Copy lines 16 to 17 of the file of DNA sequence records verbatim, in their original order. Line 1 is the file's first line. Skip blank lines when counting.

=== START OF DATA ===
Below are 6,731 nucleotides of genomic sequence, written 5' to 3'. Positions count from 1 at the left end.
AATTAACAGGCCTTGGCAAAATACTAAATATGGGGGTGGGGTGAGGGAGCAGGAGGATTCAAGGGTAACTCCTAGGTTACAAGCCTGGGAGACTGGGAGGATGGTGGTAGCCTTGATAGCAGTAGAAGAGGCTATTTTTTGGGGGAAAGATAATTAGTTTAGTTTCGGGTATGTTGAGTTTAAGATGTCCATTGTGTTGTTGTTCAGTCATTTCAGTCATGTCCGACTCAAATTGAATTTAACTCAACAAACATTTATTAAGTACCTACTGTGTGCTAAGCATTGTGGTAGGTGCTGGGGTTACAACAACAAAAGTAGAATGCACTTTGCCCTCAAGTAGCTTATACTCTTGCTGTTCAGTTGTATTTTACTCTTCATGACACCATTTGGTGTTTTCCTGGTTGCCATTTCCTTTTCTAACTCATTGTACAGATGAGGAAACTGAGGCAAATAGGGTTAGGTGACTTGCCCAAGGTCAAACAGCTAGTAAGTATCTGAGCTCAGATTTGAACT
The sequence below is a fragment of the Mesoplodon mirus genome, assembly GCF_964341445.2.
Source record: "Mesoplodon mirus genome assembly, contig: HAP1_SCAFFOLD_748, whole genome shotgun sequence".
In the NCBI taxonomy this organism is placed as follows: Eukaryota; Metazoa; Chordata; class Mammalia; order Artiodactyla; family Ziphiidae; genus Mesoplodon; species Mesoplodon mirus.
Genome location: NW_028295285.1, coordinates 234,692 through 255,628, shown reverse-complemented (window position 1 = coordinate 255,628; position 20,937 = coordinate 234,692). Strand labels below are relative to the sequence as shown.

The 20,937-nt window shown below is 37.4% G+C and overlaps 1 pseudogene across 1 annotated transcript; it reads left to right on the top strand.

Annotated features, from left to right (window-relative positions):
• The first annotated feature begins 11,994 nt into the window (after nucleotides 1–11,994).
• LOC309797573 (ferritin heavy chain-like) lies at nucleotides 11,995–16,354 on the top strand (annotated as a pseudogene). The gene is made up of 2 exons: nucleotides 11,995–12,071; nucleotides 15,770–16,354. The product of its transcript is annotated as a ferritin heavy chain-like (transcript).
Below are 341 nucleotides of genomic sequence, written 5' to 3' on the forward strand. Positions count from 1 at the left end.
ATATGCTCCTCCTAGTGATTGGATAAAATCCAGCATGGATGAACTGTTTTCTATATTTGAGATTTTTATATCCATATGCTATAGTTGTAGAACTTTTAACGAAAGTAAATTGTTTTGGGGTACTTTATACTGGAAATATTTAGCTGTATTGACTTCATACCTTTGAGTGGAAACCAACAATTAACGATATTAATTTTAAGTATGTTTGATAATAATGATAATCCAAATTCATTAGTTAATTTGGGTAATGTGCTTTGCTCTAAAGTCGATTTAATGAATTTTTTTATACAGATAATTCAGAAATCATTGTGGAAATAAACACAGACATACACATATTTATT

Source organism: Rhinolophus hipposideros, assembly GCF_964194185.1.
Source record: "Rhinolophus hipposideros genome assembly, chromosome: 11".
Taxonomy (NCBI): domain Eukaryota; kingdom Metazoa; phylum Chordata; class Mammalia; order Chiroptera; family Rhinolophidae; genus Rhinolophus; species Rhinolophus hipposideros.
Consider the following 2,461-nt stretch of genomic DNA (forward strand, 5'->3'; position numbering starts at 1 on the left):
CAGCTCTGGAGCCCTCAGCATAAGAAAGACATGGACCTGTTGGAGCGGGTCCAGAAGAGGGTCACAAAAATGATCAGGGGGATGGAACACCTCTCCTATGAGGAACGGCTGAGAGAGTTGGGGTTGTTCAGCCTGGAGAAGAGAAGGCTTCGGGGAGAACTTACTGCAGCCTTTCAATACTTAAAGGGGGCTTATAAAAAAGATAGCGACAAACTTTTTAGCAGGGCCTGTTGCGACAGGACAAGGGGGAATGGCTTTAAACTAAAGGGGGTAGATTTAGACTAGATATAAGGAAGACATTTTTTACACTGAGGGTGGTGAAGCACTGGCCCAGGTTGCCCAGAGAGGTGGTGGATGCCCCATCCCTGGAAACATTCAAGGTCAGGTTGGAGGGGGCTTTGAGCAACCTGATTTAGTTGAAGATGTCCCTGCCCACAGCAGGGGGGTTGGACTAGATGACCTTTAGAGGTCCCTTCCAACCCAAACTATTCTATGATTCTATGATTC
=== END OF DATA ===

Consider the following 2,461-nt stretch of genomic DNA (forward strand, 5'->3'; position numbering starts at 1 on the left):
CAGCTCTGGAGCCCTCAGCATAAGAAAGACATGGACCTGTTGGAGCGGGTCCAGAAGAGGGTCACAAAAATGATCAGGGGGATGGAACACCTCTCCTATGAGGAACGGCTGAGAGAGTTGGGGTTGTTCAGCCTGGAGAAGAGAAGGCTTCGGGGAGAACTTACTGCAGCCTTTCAATACTTAAAGGGGGCTTATAAAAAAGATAGCGACAAACTTTTTAGCAGGGCCTGTTGCGACAGGACAAGGGGGAATGGCTTTAAACTAAAGGGGGTAGATTTAGACTAGATATAAGGAAGACATTTTTTACACTGAGGGTGGTGAAGCACTGGCCCAGGTTGCCCAGAGAGGTGGTGGATGCCCCATCCCTGGAAACATTCAAGGTCAGGTTGGAGGGGGCTTTGAGCAACCTGATTTAGTTGAAGATGTCCCTGCCCACAGCAGGGGGGTTGGACTAGATGACCTTTAGAGGTCCCTTCCAACCCAAACTATTCTATGATTCTATGATTC